Procedure for stalking no contact order in Illinois

by Sami Azhari on May 31, 2012

Illinois Stalking No Contact Order

Illinois courts have a new law that allows an individual to seek a restraining order against another. In 2010, state lawmakers in Springfield passed a bill creating a stalking no contact order.

The restraining order that is available under this statute differs from an order of protection and a sexual assault civil no contact order.

An order of protection is intended to be used for a restraining order against a person with whom the petition has a relationship, such as a romantic relationship or familial relationship. A sexual assault no contact order is intended to be used by a person who is the victim of a sex crime against the perpetrator.

State legislators changed the law because these two forms of restraining orders did nothing to protect people who are the victims of stalking. For instance, a person who is the victim of stalking may not qualify as a family or household member per the order of protection statute. And, they may not qualify for a sexual assault no contact order because no crime was committed against them.

The procedure for obtaining a stalking no contact order is found under 740 ILCS 21/1. Just as with an order of protection, the person seeking a restraining order has to file a petition in court. This person is called the petitioner, and the individual against whom they are seeking a restraining order is called the respondent. The person seeking the stalking no contact order will be heard by judge will determine whether to grant a remedy. There is no cost for filing.

If the judge determines that there is enough evidence to issue the emergency order, a deputy from the sheriff’s department will serve the respondent with the order. The emergency order will last from 14 to 21 days. Any contact between respondent and the petitioner during this time could constitute a crime.

Anyone who is the victim of stalking is entitled to seek an order from court.

The term “stalking” is described as follows:

“Stalking” means engaging in a course of conduct directed at a specific person, and he or she knows or should know that this course of conduct would cause a reasonable person to fear for his or her safety or the safety of a third person or suffer emotional distress.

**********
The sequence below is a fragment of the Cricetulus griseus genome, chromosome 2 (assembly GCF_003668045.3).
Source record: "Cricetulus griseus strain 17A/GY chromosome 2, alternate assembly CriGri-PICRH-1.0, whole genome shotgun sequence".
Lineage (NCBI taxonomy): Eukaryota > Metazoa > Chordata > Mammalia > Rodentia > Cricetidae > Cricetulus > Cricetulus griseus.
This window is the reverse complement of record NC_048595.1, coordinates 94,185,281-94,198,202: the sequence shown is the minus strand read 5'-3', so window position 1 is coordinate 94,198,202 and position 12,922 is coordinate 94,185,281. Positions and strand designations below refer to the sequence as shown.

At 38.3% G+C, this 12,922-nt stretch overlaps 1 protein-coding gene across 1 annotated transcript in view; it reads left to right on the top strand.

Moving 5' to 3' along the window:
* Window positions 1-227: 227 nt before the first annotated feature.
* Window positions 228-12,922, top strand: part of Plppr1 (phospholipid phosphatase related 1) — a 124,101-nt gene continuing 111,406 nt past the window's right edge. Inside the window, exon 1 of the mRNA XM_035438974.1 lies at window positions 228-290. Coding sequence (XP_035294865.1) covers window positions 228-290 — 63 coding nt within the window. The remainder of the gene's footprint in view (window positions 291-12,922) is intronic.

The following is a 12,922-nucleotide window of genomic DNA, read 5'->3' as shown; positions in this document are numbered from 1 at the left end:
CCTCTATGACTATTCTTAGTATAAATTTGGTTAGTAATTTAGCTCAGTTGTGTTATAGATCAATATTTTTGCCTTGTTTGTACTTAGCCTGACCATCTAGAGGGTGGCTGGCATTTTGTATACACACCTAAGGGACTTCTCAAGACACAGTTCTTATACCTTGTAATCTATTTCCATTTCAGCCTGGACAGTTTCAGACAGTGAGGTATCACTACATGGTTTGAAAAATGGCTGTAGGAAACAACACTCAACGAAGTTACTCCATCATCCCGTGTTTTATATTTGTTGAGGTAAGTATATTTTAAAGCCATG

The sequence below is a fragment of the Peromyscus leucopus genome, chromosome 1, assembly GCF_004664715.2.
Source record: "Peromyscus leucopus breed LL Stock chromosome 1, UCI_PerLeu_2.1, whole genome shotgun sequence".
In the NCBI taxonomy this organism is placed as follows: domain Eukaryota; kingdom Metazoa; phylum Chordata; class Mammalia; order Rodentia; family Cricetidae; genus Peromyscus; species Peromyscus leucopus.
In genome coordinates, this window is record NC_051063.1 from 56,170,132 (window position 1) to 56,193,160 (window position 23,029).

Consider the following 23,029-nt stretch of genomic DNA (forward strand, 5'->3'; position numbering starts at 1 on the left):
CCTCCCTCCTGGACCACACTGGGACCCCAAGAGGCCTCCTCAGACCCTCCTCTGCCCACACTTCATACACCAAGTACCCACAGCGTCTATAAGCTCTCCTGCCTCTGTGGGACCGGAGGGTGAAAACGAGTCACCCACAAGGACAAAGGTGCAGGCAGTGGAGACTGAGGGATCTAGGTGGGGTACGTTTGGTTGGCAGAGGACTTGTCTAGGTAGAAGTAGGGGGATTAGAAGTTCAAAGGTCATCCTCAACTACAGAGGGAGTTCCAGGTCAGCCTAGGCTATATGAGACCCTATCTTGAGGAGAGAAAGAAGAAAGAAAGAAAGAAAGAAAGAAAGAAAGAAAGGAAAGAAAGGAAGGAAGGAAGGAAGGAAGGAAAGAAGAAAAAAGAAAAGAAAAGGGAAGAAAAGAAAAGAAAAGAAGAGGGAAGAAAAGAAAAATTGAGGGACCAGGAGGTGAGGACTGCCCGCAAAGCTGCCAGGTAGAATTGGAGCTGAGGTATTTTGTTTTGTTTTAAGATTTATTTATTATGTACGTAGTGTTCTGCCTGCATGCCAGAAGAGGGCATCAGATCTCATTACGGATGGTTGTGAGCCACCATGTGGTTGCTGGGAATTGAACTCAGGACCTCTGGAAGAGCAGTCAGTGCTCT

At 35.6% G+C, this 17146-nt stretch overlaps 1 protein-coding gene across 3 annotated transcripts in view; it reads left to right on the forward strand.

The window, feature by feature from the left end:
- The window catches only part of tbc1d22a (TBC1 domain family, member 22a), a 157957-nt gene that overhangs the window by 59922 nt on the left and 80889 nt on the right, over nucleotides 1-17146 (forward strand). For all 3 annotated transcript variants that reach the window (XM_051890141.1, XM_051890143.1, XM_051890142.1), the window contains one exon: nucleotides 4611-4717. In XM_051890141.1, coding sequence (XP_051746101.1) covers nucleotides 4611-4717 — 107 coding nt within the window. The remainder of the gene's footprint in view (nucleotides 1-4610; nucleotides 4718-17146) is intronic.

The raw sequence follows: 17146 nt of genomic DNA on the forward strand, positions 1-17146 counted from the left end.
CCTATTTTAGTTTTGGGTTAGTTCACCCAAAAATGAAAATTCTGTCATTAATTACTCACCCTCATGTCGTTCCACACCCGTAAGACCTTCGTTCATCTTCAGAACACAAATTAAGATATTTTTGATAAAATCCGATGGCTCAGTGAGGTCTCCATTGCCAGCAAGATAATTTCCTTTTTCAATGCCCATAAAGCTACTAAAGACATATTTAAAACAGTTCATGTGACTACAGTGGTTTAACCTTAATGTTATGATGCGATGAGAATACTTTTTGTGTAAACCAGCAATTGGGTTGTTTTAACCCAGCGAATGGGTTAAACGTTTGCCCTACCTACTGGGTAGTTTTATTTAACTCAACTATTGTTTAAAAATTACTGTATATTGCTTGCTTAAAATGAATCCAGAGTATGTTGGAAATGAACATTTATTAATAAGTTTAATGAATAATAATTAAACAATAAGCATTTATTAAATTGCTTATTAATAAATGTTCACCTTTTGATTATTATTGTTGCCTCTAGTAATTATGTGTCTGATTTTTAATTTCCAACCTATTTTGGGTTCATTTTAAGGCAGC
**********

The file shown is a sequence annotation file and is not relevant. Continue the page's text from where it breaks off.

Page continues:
740 ILCS 21/10.

Additionally, a “reasonable person” is defined as a person in the petitioner’s circumstances with the petitioner’s knowledge of the respondent and the respondent’s prior acts. See id.

Once service of the emergency order has been effectuated, the respondent is entitled to a hearing. The respondent has an opportunity to defend his or her self in court by presenting evidence including witness testimony and exhibits.

The petitioner can seek several remedies from the judge:

  • Prohibiting the respondent from committing or threatening stalking.
  • Order the respondent to have no contact with the victim.
  • Prohibit the respondent from coming near the victim’s home, school, place of employment or other places frequented by the victim.
  • Prohibit the respondent from possessing any firearms or firearm ammunition, and also require the respondent to surrender a Firearm Owner Identification Card (FOID).
  • Issue an injunction preventing the respondent from engaging in certain conduct.

After the hearing, if the judge determines that it is appropriate to enter an order for protection of the petitioner, the court will enter a plenary order. A plenary order prohibiting stalking and contact by the respondent can last for up to two years.

If the respondent makes contact with the petitioner in violation of this order, including through a third-party, the respondent can be prosecuted.

The law is problematic in the respect that it costs nothing to file petition for a stalking no contact order. While state lawmakers had the best of intentions in creating this law, they should have anticipated that it would be used much like a petition for an order of connection.

Orders of protection have been abused and misused by people seeking to get the upper hand in a divorce or child custody dispute for years. In fact, while the intent of the legislature in creating an order of protection was to prevent abuse and harassment, it may have actually created a means of abuse and harassment.

The second problem with the stalking no contact order is that this is a free country, and people are free to express their opinions even if others find them to be offensive. An individual has a right to free speech, and this includes the right to engage another in discourse. The First Amendment to the Constitution provides that government shall make no laws infringing upon freedom of speech or assembly.

The Illinois legislature knew this when drafting the bill for the stalking no contact order. And so, they included the following language to protect free speech:

Stalking does not include an exercise of the right to free speech or assembly that is otherwise lawful or picketing occurring at the workplace that is otherwise lawful and arises out of a bona fide labor dispute, including any controversy concerning wages, salaries, hours, working conditions or benefits, including health and welfare, sick leave, insurance, and pension or retirement provisions, the making or maintaining of collective bargaining agreements, and the terms to be included in those agreements.

740 ILCS 21/10.

The problem with the foregoing exemption from the stalking no contact order is that the court may be reluctant to deny petitioners protection under the law for fear that they may later become the victims of crime.

Anyone who is served with a petition and or an emergency order prohibiting stalking should seek the advice of counsel.

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